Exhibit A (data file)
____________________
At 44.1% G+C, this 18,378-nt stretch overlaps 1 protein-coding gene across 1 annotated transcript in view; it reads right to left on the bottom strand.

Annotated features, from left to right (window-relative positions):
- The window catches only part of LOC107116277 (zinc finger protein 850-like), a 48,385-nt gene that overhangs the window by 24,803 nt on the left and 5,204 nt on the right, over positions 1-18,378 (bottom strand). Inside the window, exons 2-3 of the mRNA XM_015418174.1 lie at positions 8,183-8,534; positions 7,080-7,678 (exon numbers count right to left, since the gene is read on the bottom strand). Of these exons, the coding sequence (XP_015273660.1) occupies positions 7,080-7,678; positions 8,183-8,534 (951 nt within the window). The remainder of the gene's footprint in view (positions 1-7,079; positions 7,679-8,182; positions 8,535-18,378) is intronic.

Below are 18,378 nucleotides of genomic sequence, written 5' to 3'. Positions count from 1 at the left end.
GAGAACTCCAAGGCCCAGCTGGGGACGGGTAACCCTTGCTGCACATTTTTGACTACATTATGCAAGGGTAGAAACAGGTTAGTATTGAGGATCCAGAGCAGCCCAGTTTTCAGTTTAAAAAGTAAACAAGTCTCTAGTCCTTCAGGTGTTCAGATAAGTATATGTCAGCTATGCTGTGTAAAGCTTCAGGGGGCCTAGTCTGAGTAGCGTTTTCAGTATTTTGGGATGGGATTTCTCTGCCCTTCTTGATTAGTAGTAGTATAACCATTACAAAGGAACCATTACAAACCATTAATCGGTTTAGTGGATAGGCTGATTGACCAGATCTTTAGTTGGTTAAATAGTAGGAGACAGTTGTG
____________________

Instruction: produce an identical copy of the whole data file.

At 44.1% G+C, this 18,378-nt stretch overlaps 1 protein-coding gene across 1 annotated transcript in view; it reads right to left on the bottom strand.

Annotated features, from left to right (window-relative positions):
- The window catches only part of LOC107116277 (zinc finger protein 850-like), a 48,385-nt gene that overhangs the window by 24,803 nt on the left and 5,204 nt on the right, over positions 1-18,378 (bottom strand). Inside the window, exons 2-3 of the mRNA XM_015418174.1 lie at positions 8,183-8,534; positions 7,080-7,678 (exon numbers count right to left, since the gene is read on the bottom strand). Of these exons, the coding sequence (XP_015273660.1) occupies positions 7,080-7,678; positions 8,183-8,534 (951 nt within the window). The remainder of the gene's footprint in view (positions 1-7,079; positions 7,679-8,182; positions 8,535-18,378) is intronic.

Below are 18,378 nucleotides of genomic sequence, written 5' to 3'. Positions count from 1 at the left end.
GAGAACTCCAAGGCCCAGCTGGGGACGGGTAACCCTTGCTGCACATTTTTGACTACATTATGCAAGGGTAGAAACAGGTTAGTATTGAGGATCCAGAGCAGCCCAGTTTTCAGTTTAAAAAGTAAACAAGTCTCTAGTCCTTCAGGTGTTCAGATAAGTATATGTCAGCTATGCTGTGTAAAGCTTCAGGGGGCCTAGTCTGAGTAGCGTTTTCAGTATTTTGGGATGGGATTTCTCTGCCCTTCTTGATTAGTAGTAGTATAACCATTACAAAGGAACCATTACAAACCATTAATCGGTTTAGTGGATAGGCTGATTGACCAGATCTTTAGTTGGTTAAATAGTAGGAGACAGTTGTG